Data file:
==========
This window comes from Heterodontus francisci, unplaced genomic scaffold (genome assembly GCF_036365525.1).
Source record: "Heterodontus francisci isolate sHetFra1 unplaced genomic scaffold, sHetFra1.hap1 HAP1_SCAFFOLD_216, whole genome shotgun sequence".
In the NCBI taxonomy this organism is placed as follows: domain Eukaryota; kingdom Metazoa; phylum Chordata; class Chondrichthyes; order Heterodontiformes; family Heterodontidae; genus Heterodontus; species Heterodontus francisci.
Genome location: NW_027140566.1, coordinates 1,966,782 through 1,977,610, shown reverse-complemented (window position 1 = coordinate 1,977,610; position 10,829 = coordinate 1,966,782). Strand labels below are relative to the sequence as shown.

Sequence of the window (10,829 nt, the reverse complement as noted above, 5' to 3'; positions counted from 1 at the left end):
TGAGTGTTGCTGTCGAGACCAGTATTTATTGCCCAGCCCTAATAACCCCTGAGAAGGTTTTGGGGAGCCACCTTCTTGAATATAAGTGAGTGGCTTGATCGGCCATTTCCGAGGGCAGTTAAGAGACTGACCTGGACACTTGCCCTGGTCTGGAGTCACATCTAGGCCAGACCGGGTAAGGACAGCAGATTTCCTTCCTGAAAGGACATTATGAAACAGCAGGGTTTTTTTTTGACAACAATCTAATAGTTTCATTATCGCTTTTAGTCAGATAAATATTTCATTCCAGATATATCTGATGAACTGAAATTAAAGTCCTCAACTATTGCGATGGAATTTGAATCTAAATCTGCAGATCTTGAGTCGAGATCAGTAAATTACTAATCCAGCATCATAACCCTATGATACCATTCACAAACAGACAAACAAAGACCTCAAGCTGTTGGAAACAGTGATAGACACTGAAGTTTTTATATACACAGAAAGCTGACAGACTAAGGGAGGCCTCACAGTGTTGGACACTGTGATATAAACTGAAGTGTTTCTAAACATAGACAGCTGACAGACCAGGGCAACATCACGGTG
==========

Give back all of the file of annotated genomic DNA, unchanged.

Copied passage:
This window comes from Heterodontus francisci, unplaced genomic scaffold (genome assembly GCF_036365525.1).
Source record: "Heterodontus francisci isolate sHetFra1 unplaced genomic scaffold, sHetFra1.hap1 HAP1_SCAFFOLD_216, whole genome shotgun sequence".
In the NCBI taxonomy this organism is placed as follows: domain Eukaryota; kingdom Metazoa; phylum Chordata; class Chondrichthyes; order Heterodontiformes; family Heterodontidae; genus Heterodontus; species Heterodontus francisci.
Genome location: NW_027140566.1, coordinates 1,966,782 through 1,977,610, shown reverse-complemented (window position 1 = coordinate 1,977,610; position 10,829 = coordinate 1,966,782). Strand labels below are relative to the sequence as shown.

Sequence of the window (10,829 nt, the reverse complement as noted above, 5' to 3'; positions counted from 1 at the left end):
TGAGTGTTGCTGTCGAGACCAGTATTTATTGCCCAGCCCTAATAACCCCTGAGAAGGTTTTGGGGAGCCACCTTCTTGAATATAAGTGAGTGGCTTGATCGGCCATTTCCGAGGGCAGTTAAGAGACTGACCTGGACACTTGCCCTGGTCTGGAGTCACATCTAGGCCAGACCGGGTAAGGACAGCAGATTTCCTTCCTGAAAGGACATTATGAAACAGCAGGGTTTTTTTTTGACAACAATCTAATAGTTTCATTATCGCTTTTAGTCAGATAAATATTTCATTCCAGATATATCTGATGAACTGAAATTAAAGTCCTCAACTATTGCGATGGAATTTGAATCTAAATCTGCAGATCTTGAGTCGAGATCAGTAAATTACTAATCCAGCATCATAACCCTATGATACCATTCACAAACAGACAAACAAAGACCTCAAGCTGTTGGAAACAGTGATAGACACTGAAGTTTTTATATACACAGAAAGCTGACAGACTAAGGGAGGCCTCACAGTGTTGGACACTGTGATATAAACTGAAGTGTTTCTAAACATAGACAGCTGACAGACCAGGGCAACATCACGGTG